Paper No. 3
Presentation Time: 8:40 AM
LEGACY OF TOPOGRAPHY AND LAND USE ON EROSION AND SOIL ORGANIC CARBON BURIAL OVER DECADAL TIMESCALES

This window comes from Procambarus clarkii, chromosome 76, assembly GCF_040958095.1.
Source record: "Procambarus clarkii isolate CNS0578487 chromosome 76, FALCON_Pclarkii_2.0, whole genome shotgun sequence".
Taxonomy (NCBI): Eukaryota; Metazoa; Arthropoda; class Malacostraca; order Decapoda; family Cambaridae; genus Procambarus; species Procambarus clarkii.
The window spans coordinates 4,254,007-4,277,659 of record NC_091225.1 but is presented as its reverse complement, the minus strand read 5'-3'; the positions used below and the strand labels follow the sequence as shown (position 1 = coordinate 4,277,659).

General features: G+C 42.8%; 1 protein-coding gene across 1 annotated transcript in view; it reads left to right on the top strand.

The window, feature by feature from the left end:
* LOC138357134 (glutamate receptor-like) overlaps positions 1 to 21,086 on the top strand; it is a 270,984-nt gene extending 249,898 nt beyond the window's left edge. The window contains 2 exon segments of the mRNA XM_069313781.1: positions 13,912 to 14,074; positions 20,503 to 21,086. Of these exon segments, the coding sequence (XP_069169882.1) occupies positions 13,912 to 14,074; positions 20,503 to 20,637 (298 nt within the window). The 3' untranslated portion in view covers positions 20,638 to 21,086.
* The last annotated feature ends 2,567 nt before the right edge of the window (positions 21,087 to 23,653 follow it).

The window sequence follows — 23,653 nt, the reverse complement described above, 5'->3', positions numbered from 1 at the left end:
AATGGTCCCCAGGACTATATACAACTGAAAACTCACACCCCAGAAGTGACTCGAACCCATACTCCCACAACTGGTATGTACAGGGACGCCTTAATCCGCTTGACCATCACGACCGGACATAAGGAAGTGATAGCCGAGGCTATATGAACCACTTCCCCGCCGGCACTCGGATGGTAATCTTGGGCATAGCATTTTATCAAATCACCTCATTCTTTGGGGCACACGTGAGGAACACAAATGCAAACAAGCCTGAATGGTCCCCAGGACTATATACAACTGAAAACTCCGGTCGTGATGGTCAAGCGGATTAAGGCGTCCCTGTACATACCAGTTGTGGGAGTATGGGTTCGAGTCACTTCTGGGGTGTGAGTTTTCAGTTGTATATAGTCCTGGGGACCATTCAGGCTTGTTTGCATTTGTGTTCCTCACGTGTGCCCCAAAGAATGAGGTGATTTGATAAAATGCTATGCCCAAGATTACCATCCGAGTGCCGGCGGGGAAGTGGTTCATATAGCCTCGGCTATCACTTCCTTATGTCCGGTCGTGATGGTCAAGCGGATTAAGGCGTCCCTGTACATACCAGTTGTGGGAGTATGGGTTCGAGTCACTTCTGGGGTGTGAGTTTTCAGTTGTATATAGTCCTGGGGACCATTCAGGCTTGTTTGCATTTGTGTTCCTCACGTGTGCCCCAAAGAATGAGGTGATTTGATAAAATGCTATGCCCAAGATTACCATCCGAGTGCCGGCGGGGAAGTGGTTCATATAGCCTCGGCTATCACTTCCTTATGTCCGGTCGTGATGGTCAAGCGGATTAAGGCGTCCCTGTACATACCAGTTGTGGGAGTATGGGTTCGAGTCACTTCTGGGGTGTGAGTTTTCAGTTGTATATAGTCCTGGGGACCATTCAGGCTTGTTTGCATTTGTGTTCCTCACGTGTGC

There is a growing body of evidence to suggest that soil erosion in agricultural landscapes can function as a net carbon (C) sink due to burial of carbon-rich topsoil at depositional sites. It has been argued, however, that soil organic carbon (SOC) degradation during erosion may represent an important source of C to the atmosphere and weaken the overall strength of the erosion-induced C sink. In this study we compare SOC in the top 1.5 m of soil in grassland and cropland landscapes and employ 137Cs (from atmospheric testing of thermonuclear bombs) as a proxy for soil movement over the past half-century. Using soil depth and terrain attributes calculated from LiDAR-derived digital elevation models, we are able to account for 82 and 83% of the variability observed in SOC and 137Cs content from grassland sites. For cropland sites, we are able to explain 78 and 50% of SOC and 137Cs variability, respectively. For cropland sites, slope steepness and curvature play a stronger predictive role than in grassland sites. Comparing SOC and 137Cs content between grassland and agricultural sites shows that there is not preferential SOC depletion in eroded soils. This suggests that over decadal timescales, for the soils studied here, erosion functions to redistribute SOC around the landscape but does not accelerate SOC decomposition beyond what can be replaced by primary productivity.